VABOMERE (Page 5 of 6)

12.4 Microbiology

Mechanism of Action

The meropenem component of VABOMERE is a penem antibacterial drug. The bactericidal action of meropenem results from the inhibition of cell wall synthesis. Meropenem penetrates the cell wall of most gram-positive and gram-negative bacteria to bind penicillin-binding protein (PBP) targets. Meropenem is stable to hydrolysis by most beta‑lactamases, including penicillinases and cephalosporinases produced by gram‑negative and gram‑positive bacteria, with the exception of carbapenem hydrolyzing beta‑lactamases.

The vaborbactam component of VABOMERE is a non‑suicidal beta-lactamase inhibitor that protects meropenem from degradation by certain serine beta-lactamases such as Klebsiella pneumoniae carbapenemase (KPC). Vaborbactam does not have any antibacterial activity. Vaborbactam does not decrease the activity of meropenem against meropenem-susceptible organisms.


Mechanisms of beta-lactam resistance may include the production of beta-lactamases, modification of PBPs by gene acquisition or target alteration, up-regulation of efflux pumps, and loss of outer membrane porin. VABOMERE may not have activity against gram‑negative bacteria that have porin mutations combined with overexpression of efflux pumps.

Clinical isolates may produce multiple beta-lactamases, express varying levels of beta-lactamases, or have amino acid sequence variations, and other resistance mechanisms that have not been identified.

Culture and susceptibility information and local epidemiology should be considered in selecting or modifying antibacterial therapy.

VABOMERE demonstrated in vitro activity against Enterobacteriaceae in the presence of some beta-lactamases and extended-spectrum beta-lactamases (ESBLs) of the following groups: KPC, SME, TEM, SHV, CTX‑M, CMY, and ACT.

VABOMERE is not active against bacteria that produce metallo‑beta lactamases or oxacillinases with carbapenemase activity.

In the Phase 3 cUTI trial with VABOMERE, some isolates of E. coli , K. pneumoniae , E. cloacae , C. freundii , P. mirabilis , P. stuartii that produced beta‑lactamases, were susceptible to VABOMERE (minimum inhibitory concentration ≤4 mcg /mL). These isolates produced one or more beta‑lactamases of the following enzyme groups: OXA (non‑carbapenemases), KPC, CTX-M, TEM, SHV, CMY, and ACT.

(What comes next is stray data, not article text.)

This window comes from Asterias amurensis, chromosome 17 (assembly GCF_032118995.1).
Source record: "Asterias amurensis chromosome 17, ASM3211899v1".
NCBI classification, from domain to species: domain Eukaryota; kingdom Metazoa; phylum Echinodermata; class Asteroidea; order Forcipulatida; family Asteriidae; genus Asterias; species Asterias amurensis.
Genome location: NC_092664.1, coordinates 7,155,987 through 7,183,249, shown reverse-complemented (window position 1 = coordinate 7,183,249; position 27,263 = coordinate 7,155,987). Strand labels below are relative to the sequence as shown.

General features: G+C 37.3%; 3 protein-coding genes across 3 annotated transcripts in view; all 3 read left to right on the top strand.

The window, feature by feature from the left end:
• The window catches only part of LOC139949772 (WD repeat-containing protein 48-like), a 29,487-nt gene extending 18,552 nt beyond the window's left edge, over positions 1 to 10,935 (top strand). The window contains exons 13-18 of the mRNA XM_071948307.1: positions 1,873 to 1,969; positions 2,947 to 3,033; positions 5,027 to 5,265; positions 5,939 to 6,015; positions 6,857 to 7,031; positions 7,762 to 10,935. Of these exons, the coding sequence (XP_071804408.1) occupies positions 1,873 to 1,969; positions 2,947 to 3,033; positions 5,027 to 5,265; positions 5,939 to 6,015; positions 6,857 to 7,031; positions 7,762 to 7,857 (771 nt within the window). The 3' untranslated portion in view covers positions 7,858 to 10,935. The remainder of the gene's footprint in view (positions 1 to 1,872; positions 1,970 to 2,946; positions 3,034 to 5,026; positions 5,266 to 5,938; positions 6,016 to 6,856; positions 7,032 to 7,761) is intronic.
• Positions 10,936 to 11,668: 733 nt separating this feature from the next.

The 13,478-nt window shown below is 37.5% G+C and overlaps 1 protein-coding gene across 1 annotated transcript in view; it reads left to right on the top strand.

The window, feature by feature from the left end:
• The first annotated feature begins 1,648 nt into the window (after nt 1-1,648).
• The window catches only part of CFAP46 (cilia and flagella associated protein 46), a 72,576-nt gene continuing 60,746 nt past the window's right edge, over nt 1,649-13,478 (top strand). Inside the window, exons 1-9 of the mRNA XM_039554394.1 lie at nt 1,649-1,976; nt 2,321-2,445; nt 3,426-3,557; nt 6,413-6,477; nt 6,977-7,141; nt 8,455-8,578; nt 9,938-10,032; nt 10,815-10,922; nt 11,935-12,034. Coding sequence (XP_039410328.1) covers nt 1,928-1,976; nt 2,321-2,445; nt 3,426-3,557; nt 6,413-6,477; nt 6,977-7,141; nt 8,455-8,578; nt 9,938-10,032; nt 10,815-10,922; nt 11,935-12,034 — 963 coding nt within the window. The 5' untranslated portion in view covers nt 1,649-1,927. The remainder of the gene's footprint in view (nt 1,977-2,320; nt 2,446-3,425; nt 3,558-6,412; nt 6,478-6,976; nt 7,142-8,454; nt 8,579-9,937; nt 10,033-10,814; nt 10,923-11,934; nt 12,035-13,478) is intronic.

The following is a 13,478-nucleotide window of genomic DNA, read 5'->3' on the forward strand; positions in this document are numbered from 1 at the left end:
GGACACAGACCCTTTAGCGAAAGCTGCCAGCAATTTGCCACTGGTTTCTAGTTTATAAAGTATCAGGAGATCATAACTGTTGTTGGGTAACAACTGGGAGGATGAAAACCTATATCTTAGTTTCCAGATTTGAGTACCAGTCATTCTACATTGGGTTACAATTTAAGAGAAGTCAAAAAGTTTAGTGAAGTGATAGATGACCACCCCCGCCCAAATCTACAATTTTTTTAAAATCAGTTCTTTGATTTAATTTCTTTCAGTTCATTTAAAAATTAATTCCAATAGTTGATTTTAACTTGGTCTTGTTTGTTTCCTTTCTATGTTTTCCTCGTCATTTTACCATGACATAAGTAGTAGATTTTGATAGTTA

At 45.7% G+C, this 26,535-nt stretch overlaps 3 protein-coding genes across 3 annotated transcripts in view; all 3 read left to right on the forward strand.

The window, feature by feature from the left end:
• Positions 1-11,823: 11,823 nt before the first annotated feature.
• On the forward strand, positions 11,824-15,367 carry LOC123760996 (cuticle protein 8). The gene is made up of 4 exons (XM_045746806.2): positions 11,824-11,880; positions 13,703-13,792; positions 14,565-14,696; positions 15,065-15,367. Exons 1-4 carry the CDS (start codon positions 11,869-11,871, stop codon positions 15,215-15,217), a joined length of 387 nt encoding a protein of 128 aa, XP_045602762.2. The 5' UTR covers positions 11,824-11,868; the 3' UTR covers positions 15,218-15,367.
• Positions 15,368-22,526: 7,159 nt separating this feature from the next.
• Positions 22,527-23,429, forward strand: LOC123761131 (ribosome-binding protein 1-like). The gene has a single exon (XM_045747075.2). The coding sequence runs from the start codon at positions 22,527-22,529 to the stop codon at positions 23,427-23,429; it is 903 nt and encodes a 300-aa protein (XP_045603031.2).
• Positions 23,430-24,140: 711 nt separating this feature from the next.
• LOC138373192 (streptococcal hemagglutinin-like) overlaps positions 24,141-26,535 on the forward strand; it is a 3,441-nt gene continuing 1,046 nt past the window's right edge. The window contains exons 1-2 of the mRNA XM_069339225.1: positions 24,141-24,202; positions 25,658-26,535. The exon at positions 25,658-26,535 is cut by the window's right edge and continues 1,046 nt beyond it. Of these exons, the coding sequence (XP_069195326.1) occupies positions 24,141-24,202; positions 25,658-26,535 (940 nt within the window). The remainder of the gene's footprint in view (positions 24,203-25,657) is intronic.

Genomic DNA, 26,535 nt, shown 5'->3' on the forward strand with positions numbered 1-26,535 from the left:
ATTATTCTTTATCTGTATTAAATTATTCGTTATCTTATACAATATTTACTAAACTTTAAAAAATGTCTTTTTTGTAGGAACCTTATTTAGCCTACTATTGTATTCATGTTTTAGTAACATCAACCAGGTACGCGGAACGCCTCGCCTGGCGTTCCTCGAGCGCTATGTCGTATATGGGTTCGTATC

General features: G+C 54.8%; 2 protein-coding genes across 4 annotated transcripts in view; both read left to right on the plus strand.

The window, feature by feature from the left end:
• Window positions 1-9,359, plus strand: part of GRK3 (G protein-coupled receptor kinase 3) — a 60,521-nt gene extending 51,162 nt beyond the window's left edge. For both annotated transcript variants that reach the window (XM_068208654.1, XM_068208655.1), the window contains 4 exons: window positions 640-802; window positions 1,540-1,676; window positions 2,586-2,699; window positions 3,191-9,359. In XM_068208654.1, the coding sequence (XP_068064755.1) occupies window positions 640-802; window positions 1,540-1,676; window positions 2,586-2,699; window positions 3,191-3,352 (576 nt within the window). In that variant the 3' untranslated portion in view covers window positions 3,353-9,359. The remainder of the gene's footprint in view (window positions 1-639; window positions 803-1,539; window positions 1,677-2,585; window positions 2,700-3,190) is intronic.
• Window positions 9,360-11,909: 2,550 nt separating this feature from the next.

Some beta-lactamases were also produced by an isolate of K. pneumoniae that was not susceptible to VABOMERE (minimum inhibitory concentration ≥32 mcg/mL). This isolate produced beta-lactamases of the following enzyme groups: CTX-M, TEM, SHV, and OXA.

No cross-resistance with other classes of antimicrobials has been identified. Some isolates resistant to carbapenems (including meropenem) and to cephalosporins may be susceptible to VABOMERE.

Interaction with Other Antimicrobials

In vitro synergy studies have not demonstrated antagonism between VABOMERE and levofloxacin, tigecycline, polymyxin, amikacin, vancomycin, azithromycin, daptomycin, or linezolid.

Activity against Meropenem Non-susceptible Bacteria in Animal Infection Models

Vaborbactam restored activity of meropenem in animal models of infection (e.g., mouse thigh infection, urinary tract infection and pulmonary infection) caused by some meropenem non-susceptible KPC-producing Enterobacteriaceae.

Antimicrobial Activity

VABOMERE has been shown to be active against most isolates of the following bacteria, both in vitro and in clinical infections [see Indications and Usage ( 1.1)] .

Gram-negative bacteria:

  • Enterobacter cloacae species complex
  • Escherichia coli
  • Klebsiella pneumoniae

The following in vitro data are available, but their clinical significance is unknown. At least 90 percent of the following bacteria exhibit an in vitro MIC less than or equal to the susceptible breakpoint for VABOMERE against isolates of a similar genus or organism group. However, the efficacy of VABOMERE in treating clinical infections due to these bacteria has not been established in adequate and well-controlled clinical trials.

Gram-negative bacteria:

  • Citrobacter freundii
  • Citrobacter koseri
  • Enterobacter aerogenes
  • Klebsiella oxytoca
  • Morganella morganii
  • Proteus mirabilis
  • Providencia spp.